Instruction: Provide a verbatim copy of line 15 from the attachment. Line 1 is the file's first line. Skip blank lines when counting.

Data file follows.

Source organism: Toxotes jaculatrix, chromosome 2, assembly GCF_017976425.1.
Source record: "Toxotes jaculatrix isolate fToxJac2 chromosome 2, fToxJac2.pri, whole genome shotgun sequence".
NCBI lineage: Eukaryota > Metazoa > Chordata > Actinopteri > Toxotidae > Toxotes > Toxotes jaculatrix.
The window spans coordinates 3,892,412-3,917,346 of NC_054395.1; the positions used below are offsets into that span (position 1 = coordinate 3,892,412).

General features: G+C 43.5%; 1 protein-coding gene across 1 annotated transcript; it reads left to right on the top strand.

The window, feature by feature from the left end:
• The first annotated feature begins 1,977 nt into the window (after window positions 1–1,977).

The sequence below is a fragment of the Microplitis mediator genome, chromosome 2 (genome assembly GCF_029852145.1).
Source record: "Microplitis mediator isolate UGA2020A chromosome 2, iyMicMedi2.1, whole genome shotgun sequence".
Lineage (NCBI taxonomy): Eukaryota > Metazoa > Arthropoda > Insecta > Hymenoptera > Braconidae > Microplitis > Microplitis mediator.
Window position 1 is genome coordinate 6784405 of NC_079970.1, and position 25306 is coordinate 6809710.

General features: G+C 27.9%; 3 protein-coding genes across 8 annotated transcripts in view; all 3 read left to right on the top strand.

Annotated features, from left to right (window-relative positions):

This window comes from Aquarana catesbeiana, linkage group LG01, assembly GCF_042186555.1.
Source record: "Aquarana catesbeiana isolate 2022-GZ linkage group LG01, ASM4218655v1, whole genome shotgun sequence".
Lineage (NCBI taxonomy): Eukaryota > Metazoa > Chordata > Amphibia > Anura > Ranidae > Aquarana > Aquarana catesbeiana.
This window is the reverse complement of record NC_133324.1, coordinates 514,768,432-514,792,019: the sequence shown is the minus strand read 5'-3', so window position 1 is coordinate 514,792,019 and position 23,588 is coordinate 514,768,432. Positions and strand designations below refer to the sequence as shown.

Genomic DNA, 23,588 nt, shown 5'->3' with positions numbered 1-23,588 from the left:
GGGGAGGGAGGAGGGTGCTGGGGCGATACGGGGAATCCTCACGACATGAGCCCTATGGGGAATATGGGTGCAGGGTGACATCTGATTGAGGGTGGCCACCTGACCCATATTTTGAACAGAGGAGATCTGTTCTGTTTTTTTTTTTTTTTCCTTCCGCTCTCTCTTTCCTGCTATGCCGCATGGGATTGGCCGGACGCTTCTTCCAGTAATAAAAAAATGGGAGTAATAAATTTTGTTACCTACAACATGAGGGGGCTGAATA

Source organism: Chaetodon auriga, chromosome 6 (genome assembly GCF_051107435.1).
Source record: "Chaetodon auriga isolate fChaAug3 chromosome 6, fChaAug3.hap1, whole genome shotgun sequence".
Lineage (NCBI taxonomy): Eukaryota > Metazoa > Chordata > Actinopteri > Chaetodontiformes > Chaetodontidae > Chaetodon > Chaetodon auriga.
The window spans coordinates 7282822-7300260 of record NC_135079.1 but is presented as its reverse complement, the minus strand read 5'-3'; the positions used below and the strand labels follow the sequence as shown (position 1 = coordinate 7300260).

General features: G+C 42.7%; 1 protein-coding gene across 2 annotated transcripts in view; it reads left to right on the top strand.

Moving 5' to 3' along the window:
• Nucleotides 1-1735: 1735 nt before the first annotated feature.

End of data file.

Source record: "Aquarana catesbeiana isolate 2022-GZ linkage group LG01, ASM4218655v1, whole genome shotgun sequence".